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Cattle graze in front of British Nuclear Electric's Wylfa Magnox plant in Anglesey, Wales in a September 13, 1995 file photo. Japanese energy and engineering company Hitachi h as bought Britain's Horizon nuclear project to build four to six new nuclear power stations, the department of energy and climate change (DECC) said on October 30, 2012. "Hitachi this morning confirmed that it intends to progress with Horizon Nuclear Power's plans to build between two and three new nuclear plants at Wylfa on Anglesey and the same at Oldbury in Gloucestershire," DECC said in a statement.
Cattle graze in front of British Nuclear Electric's Wylfa Magnox plant in Anglesey, Wales in a September 13, 1995 file photo. Japanese energy and engineering company Hitachi h as bought Britain's Horizon nuclear project to build four to six new nuclear power stations, the department of energy and climate change (DECC) said on October 30, 2012. "Hitachi this morning confirmed that it intends to progress with Horizon Nuclear Power's plans to build between two and three new nuclear plants at Wylfa on Anglesey and the same at Oldbury in Gloucestershire," DECC said in a statement.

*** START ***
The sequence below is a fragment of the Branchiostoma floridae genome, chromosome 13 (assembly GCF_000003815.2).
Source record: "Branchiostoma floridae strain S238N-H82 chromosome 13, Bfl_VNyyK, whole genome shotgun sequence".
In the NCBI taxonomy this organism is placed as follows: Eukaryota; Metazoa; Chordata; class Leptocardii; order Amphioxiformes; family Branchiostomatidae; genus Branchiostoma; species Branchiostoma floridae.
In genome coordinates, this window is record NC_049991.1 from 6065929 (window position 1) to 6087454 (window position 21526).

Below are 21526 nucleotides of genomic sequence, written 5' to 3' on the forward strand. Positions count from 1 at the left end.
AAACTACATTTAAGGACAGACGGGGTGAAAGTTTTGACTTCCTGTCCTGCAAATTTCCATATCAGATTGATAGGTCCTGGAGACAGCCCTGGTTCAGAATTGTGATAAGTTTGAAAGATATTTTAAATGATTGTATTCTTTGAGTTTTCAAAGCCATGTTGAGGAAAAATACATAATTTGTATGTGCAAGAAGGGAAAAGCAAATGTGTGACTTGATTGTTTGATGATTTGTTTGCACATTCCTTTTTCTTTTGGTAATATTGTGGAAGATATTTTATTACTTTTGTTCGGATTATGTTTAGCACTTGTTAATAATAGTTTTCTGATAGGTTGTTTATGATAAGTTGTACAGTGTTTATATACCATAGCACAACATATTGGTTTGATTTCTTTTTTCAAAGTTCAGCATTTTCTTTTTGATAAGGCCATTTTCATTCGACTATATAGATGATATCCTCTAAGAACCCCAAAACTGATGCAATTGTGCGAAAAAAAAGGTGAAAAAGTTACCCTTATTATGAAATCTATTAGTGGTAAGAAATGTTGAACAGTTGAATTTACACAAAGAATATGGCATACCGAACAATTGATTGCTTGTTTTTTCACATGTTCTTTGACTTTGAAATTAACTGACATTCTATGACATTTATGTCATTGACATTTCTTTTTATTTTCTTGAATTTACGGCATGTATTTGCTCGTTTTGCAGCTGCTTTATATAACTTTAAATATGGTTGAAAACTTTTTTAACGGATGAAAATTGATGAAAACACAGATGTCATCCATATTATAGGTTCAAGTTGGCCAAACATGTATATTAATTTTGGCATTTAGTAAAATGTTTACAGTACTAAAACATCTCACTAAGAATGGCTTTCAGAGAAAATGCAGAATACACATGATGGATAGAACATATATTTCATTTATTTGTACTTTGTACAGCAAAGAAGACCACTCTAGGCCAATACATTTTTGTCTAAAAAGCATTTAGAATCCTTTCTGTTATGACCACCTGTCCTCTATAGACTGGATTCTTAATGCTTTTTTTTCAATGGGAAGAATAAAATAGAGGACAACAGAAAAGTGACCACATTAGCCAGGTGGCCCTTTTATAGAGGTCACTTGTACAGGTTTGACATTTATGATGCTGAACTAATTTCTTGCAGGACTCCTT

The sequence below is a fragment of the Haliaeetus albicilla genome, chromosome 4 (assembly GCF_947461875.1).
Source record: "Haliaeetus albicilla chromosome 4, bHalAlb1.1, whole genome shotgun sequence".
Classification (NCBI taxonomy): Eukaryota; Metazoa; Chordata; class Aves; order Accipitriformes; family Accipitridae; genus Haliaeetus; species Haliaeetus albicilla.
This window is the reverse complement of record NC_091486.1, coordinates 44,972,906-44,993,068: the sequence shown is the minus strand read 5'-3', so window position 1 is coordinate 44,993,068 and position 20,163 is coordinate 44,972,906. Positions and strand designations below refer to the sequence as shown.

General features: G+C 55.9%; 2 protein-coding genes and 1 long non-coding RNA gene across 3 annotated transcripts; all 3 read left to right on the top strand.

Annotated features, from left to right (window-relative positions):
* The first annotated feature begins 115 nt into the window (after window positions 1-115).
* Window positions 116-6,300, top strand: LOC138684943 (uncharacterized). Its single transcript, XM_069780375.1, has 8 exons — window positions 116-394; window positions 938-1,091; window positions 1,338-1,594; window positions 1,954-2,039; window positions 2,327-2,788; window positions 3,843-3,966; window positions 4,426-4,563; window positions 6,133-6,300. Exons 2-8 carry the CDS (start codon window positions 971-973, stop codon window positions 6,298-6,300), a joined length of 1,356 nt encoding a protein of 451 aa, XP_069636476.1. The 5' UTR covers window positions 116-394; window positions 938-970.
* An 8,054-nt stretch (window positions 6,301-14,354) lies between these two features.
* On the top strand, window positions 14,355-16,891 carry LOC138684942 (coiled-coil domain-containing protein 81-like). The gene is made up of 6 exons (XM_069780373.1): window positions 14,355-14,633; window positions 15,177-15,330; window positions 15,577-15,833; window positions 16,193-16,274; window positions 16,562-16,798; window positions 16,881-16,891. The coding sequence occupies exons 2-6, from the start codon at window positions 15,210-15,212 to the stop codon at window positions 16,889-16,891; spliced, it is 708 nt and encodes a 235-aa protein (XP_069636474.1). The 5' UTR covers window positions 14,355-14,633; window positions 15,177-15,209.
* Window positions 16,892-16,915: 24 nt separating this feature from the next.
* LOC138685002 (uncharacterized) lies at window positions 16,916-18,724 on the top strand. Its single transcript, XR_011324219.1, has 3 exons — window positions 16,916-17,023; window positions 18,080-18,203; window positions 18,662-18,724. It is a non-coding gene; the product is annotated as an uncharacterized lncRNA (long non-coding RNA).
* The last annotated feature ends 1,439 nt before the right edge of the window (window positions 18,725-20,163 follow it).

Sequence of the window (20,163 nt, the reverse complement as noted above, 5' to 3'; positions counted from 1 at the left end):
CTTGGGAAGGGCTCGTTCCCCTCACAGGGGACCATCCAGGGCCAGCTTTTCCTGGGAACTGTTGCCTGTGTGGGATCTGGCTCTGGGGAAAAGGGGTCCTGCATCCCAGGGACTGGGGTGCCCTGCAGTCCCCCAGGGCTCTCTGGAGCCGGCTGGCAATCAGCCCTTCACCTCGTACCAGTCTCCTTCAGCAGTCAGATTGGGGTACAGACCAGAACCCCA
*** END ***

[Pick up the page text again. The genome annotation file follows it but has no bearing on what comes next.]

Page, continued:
(Bob Collier/Reuters)

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Hitachi and SNC-Lavalin pursue the nuclear option

The Germans have quit, the Chinese said no thank you and the French are quibbling over the price, but a Japanese and Canadian consortium said they will do it, come what may. Hitachi and SNC-Lavalin are taking over Horizon, a project to build two nuclear power stations in Britain. The Japanese company, which is in joint venture with the Montreal engineering contractor, said today it would pay £700-million ($1.125-billion) to EON and RWE, the German utilities which set up Horizon three years ago. If you believe the promises, Hitachi and SNC-Lavalin will build two nukes, one in Anglesey in Wales and another in Gloucestershire.